This leads to an arrogance towards their suppliers, which often verges of bullying. It’s easy to see how small bureaucrats in the great machines of the large oil companies fall for this culture. They see their companies making billions and their CEOs flying around the world in private jets, being paid tens of millions, even though they are not themselves.

Their companies pump out internal propaganda saying how wonderful unique and special their staff are – you view these identical videos playing on endless loops in every lobby and public space in every oil company in the world. Can you imagine what that does to the brains of the staff exposed to so much corporate cheerleading? As a result, the oil company minions start to feel like they are Masters of the Universe, that they can do anything and say anything to their contractors, because they are special and wonderful, and the contractors are grovelling, ignorant serfs.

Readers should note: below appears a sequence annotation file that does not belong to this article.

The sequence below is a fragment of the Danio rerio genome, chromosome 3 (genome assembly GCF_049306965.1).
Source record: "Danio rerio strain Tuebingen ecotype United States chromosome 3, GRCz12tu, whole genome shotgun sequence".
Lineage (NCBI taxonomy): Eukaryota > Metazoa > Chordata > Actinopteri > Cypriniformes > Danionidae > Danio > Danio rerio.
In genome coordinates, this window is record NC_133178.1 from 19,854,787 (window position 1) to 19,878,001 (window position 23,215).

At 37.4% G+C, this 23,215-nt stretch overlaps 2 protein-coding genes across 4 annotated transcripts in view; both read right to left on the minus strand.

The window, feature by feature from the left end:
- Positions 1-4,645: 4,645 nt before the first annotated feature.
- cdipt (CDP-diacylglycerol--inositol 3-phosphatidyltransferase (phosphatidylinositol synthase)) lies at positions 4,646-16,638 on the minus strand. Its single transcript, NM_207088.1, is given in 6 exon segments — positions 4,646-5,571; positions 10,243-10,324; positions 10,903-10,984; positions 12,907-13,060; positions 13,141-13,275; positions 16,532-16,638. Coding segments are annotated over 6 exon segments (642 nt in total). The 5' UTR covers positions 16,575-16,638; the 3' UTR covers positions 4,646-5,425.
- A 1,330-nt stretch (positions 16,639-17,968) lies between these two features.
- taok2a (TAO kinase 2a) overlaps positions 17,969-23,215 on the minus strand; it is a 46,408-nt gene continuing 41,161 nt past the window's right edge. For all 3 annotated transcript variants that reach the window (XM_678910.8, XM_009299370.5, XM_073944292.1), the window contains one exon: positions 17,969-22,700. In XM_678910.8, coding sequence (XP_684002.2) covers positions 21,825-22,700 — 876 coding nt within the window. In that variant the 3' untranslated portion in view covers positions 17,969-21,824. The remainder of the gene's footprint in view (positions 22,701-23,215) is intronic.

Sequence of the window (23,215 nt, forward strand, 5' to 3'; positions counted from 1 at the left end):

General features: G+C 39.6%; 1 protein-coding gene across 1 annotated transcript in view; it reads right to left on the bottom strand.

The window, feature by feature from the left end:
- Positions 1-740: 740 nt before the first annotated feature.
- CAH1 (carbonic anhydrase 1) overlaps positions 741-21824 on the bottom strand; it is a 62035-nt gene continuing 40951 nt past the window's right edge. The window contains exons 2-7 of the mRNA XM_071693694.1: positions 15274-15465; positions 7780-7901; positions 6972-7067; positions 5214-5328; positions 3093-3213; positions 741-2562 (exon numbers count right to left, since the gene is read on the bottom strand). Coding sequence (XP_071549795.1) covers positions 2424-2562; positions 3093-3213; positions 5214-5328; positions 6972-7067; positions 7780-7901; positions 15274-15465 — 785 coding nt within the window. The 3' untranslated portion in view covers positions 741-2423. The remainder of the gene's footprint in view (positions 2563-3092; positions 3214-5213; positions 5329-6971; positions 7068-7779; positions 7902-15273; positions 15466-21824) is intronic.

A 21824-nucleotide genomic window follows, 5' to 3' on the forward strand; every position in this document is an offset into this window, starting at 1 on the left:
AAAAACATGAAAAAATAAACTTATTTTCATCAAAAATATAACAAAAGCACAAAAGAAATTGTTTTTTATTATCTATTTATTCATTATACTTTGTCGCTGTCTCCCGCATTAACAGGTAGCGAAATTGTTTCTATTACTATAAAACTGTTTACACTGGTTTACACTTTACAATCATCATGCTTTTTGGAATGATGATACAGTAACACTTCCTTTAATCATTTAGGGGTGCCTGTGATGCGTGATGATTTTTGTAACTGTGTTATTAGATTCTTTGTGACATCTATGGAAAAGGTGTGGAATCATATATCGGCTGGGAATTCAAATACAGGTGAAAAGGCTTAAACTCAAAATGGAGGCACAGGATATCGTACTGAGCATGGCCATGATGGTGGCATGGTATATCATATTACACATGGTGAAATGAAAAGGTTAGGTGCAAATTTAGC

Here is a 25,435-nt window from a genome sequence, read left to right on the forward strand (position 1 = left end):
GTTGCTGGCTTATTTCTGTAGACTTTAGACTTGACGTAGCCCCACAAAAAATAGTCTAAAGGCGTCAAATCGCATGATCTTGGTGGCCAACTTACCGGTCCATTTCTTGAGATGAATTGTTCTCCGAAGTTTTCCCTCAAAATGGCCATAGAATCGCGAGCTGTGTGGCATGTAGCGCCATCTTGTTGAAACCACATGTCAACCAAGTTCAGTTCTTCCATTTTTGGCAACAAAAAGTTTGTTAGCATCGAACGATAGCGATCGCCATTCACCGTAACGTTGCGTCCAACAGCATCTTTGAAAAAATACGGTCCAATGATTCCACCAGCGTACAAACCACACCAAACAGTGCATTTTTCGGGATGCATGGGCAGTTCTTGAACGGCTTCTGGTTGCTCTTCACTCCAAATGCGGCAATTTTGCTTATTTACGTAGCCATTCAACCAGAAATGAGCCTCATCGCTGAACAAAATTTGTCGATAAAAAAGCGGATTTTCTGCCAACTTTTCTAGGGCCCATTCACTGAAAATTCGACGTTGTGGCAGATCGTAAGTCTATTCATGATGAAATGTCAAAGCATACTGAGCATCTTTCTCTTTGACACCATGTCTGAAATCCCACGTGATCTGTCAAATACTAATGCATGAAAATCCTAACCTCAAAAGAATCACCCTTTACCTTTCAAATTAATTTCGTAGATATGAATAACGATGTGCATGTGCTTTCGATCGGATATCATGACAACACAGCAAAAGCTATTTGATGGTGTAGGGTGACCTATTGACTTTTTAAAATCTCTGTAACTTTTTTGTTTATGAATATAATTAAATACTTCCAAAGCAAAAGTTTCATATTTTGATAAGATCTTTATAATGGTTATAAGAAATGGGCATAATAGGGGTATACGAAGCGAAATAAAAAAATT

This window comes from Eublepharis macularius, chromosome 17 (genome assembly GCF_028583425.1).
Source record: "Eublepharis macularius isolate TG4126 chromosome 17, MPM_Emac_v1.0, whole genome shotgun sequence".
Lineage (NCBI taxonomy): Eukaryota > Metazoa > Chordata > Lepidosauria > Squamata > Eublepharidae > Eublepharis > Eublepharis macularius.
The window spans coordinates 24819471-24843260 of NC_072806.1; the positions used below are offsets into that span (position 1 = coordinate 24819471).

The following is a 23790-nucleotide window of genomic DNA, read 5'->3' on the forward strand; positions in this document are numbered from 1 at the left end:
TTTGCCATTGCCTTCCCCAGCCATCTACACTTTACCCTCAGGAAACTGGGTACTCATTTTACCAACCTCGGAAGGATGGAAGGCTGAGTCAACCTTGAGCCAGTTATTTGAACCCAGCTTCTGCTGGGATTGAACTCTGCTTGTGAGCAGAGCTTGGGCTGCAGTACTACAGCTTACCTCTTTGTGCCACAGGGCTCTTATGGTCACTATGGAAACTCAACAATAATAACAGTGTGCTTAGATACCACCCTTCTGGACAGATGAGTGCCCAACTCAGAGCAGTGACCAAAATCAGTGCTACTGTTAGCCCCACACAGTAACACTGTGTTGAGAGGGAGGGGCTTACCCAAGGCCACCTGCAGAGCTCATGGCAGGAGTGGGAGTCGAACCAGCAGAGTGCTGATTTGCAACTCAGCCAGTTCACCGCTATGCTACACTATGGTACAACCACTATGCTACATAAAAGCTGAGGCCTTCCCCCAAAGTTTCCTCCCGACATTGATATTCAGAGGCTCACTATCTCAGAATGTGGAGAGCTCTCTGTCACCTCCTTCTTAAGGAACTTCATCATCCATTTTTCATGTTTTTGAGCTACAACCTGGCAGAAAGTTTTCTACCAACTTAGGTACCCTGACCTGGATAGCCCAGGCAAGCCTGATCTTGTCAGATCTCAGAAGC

This makes many people who work for oil companies, like many who work for large investment banks and management consultancies, deeply unattractive people. They mistake their employer’s success and status for their own success and status, and it corrodes their souls.

3 – Drop the hypocrisy

As DiNapoli and the Church of England have identified, the large oil companies are at the heart of the global climate crisis. However, most of the time they act as if they are bystanders to the problems the hydrocarbon industry causes. Think of the great pollution crises of the last forty years and how deeply involved the oil and gas companies were.